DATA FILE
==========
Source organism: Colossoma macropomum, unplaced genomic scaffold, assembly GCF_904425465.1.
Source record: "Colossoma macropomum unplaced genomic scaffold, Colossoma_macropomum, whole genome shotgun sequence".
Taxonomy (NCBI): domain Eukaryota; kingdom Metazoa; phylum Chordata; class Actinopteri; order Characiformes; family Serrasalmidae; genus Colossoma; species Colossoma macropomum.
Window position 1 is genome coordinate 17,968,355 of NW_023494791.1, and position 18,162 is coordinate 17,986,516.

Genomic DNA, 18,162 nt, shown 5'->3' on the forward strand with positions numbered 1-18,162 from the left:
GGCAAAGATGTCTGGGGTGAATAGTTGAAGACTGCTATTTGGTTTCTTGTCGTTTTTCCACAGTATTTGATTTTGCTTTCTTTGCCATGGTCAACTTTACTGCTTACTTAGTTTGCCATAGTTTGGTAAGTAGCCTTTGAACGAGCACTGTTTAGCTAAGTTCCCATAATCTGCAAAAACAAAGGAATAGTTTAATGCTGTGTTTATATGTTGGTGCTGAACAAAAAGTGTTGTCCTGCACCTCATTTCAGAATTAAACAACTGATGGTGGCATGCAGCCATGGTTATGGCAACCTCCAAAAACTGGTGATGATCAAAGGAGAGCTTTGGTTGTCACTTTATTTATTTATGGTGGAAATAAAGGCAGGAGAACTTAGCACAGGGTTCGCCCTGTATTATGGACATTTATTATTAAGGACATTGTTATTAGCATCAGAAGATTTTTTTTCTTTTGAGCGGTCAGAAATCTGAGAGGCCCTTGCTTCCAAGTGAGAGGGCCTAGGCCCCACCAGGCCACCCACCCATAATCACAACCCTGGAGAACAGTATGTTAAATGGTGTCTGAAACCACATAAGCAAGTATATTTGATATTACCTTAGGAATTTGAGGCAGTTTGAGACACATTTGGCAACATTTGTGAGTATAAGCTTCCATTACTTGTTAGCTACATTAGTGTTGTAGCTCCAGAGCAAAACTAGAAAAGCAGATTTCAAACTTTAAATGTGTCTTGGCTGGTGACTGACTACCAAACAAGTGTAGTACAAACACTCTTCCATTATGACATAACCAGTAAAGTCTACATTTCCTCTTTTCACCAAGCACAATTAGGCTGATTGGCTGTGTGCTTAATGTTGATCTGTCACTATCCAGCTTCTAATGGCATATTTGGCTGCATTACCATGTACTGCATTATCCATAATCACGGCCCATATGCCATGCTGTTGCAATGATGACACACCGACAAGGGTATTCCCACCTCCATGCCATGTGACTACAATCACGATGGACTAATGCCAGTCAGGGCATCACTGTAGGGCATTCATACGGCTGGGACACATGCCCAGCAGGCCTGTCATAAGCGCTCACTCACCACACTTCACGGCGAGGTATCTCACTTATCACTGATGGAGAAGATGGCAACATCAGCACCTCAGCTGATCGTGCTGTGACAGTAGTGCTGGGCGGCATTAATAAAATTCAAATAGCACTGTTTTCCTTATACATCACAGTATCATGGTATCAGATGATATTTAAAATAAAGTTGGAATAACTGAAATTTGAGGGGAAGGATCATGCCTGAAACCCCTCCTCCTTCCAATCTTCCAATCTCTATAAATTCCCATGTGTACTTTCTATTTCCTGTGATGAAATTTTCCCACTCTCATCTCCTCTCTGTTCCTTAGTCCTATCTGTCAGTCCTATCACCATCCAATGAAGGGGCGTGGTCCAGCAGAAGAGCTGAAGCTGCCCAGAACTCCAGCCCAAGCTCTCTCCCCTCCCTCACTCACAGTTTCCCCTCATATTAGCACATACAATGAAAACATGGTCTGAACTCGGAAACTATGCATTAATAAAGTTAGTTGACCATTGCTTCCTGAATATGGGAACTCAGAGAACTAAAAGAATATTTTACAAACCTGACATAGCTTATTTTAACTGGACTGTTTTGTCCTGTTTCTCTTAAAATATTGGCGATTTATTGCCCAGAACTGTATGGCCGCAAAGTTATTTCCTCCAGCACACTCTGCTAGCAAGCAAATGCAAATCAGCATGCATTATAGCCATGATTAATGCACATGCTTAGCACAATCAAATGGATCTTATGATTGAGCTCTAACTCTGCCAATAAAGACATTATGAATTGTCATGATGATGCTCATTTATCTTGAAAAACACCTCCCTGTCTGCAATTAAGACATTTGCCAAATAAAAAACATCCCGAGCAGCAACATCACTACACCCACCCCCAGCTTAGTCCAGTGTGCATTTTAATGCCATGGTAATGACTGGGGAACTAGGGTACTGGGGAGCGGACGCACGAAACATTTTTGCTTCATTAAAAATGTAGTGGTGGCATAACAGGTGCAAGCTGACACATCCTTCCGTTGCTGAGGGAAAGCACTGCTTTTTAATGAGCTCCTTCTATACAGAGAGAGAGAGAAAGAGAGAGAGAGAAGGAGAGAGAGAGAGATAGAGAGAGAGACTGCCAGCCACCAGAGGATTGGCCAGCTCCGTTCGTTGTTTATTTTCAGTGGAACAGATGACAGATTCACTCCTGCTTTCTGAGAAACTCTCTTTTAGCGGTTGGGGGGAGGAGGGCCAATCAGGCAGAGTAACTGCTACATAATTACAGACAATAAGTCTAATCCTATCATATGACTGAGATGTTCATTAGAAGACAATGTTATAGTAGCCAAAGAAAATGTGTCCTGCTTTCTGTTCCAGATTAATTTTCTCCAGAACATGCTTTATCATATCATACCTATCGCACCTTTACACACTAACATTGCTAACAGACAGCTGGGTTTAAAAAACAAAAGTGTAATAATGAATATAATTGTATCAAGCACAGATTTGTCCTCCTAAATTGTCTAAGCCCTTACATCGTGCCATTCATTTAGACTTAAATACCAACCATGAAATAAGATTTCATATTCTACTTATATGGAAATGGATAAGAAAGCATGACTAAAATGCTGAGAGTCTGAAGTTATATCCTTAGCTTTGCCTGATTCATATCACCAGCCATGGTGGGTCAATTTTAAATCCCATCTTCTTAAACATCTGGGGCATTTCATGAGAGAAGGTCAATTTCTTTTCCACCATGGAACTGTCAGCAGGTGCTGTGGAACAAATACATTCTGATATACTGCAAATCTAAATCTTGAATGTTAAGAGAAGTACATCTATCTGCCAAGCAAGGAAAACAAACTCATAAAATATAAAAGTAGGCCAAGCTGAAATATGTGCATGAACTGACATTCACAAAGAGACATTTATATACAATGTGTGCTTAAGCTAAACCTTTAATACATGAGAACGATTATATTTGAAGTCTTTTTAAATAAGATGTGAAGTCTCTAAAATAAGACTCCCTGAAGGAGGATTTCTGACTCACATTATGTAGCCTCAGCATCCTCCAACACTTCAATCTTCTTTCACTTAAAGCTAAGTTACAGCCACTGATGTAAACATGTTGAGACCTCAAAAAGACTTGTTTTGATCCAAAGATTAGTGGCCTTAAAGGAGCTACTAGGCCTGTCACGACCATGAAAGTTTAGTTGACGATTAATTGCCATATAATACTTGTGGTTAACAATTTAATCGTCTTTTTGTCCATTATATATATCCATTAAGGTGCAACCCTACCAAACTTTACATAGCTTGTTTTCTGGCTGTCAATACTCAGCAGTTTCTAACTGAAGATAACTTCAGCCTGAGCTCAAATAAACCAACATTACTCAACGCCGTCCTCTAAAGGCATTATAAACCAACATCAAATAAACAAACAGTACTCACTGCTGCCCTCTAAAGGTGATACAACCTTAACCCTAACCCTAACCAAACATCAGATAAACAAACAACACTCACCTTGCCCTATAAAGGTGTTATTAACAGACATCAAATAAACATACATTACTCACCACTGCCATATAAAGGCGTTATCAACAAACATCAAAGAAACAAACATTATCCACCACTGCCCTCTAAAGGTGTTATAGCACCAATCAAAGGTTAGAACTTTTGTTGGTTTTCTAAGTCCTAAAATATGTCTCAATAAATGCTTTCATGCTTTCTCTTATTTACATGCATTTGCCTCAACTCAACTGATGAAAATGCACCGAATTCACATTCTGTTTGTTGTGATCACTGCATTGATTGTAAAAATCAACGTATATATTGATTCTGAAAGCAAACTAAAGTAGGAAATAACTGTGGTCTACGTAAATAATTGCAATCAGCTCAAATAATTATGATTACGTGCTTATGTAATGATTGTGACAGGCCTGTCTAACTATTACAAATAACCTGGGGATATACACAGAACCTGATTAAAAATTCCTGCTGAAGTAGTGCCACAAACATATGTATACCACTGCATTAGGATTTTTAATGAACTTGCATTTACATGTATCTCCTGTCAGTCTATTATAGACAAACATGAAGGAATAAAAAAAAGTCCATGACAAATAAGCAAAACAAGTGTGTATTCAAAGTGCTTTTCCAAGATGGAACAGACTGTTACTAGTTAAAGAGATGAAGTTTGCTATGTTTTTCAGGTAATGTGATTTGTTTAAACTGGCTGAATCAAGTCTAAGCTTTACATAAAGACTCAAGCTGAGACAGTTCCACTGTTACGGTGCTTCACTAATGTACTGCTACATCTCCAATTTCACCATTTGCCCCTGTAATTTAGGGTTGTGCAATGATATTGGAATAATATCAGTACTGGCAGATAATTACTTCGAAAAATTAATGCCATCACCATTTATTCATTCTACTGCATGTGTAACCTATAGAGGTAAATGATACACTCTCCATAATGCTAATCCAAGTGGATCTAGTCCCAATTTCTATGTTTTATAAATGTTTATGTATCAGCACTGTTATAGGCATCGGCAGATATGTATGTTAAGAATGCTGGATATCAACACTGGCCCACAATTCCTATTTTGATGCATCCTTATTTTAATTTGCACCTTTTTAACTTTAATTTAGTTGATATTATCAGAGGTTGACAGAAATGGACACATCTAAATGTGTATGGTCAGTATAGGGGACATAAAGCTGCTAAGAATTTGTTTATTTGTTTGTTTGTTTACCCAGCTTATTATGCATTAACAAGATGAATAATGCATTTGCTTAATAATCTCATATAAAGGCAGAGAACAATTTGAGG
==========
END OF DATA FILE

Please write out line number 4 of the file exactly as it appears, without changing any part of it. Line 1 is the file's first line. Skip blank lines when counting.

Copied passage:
Window position 1 is genome coordinate 17,968,355 of NW_023494791.1, and position 18,162 is coordinate 17,986,516.